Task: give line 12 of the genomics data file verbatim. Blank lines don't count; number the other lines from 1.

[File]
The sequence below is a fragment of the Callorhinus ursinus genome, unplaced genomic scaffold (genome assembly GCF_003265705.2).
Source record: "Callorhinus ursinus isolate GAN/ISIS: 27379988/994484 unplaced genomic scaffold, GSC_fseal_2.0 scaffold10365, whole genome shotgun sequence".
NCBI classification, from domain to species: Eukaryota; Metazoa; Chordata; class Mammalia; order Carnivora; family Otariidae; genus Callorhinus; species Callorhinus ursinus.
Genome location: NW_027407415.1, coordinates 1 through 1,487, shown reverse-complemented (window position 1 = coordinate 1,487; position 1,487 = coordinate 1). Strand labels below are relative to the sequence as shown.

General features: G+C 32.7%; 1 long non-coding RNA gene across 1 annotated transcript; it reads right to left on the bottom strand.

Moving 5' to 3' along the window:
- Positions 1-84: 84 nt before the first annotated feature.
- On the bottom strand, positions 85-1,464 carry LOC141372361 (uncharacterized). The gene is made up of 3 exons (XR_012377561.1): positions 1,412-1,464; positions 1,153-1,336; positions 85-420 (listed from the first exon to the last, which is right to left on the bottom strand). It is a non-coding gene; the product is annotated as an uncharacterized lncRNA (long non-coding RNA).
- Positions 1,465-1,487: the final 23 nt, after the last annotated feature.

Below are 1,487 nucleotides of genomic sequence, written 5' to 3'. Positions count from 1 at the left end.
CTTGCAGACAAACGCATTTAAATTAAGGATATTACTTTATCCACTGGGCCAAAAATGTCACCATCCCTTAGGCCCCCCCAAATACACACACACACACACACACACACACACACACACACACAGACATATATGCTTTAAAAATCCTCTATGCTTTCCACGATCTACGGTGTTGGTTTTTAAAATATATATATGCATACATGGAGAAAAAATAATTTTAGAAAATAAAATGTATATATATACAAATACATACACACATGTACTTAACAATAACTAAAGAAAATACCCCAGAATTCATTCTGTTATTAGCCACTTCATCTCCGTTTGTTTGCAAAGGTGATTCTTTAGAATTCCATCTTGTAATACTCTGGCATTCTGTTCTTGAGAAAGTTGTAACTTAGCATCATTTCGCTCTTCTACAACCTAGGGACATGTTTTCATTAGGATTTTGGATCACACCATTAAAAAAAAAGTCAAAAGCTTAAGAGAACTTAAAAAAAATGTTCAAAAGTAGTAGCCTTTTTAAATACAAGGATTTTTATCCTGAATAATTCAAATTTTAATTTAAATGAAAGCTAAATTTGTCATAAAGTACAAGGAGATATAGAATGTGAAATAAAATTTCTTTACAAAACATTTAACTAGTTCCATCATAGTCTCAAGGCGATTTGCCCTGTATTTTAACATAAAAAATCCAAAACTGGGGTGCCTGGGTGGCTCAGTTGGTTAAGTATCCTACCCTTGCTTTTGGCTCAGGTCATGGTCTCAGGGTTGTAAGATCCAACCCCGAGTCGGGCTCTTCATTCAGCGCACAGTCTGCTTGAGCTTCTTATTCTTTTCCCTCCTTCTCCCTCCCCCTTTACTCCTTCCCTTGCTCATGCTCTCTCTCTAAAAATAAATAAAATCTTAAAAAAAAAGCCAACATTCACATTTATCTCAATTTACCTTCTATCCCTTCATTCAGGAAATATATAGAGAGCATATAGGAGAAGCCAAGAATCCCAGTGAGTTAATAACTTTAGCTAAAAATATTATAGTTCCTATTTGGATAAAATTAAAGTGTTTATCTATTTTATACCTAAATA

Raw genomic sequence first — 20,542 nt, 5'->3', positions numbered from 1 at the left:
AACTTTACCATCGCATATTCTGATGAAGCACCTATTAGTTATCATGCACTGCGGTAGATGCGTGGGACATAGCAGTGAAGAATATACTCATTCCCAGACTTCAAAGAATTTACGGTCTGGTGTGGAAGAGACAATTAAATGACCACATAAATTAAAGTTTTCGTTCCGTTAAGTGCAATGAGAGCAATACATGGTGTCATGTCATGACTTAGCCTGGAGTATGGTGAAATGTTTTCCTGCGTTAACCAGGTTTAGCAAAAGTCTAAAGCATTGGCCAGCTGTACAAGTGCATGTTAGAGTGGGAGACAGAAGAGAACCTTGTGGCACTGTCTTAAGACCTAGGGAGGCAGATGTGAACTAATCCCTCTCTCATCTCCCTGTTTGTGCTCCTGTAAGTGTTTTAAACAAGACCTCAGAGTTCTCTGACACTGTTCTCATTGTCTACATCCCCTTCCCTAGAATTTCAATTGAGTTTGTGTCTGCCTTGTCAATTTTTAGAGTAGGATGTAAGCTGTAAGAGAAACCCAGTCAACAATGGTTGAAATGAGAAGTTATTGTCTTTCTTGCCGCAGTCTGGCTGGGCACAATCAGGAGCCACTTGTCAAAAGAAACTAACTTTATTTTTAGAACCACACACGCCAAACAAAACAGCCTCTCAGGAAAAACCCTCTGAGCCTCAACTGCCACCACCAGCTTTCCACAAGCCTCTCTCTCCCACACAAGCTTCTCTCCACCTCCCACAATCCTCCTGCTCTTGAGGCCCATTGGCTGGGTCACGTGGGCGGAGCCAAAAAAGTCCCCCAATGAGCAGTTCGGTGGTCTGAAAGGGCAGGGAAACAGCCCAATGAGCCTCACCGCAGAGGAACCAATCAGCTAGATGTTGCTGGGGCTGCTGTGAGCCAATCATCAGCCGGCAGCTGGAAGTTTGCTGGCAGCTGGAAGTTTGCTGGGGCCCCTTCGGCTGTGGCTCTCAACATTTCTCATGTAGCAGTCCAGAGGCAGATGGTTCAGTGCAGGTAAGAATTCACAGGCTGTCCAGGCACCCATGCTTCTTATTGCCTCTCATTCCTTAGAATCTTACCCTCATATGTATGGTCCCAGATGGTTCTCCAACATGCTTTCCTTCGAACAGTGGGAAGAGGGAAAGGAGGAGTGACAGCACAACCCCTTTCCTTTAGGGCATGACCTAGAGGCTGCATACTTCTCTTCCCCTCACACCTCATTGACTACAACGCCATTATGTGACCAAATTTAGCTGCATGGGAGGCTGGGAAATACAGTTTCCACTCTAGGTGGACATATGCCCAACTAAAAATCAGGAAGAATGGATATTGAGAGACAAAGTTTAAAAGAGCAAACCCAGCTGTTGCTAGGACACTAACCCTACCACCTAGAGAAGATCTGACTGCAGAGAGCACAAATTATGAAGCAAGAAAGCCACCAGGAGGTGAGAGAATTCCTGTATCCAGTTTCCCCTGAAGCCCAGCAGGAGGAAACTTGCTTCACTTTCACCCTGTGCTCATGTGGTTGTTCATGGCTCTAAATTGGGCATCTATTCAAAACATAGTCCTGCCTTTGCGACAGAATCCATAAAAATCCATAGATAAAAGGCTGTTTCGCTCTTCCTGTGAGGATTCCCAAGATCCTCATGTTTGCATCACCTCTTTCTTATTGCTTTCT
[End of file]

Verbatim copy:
Raw genomic sequence first — 20,542 nt, 5'->3', positions numbered from 1 at the left: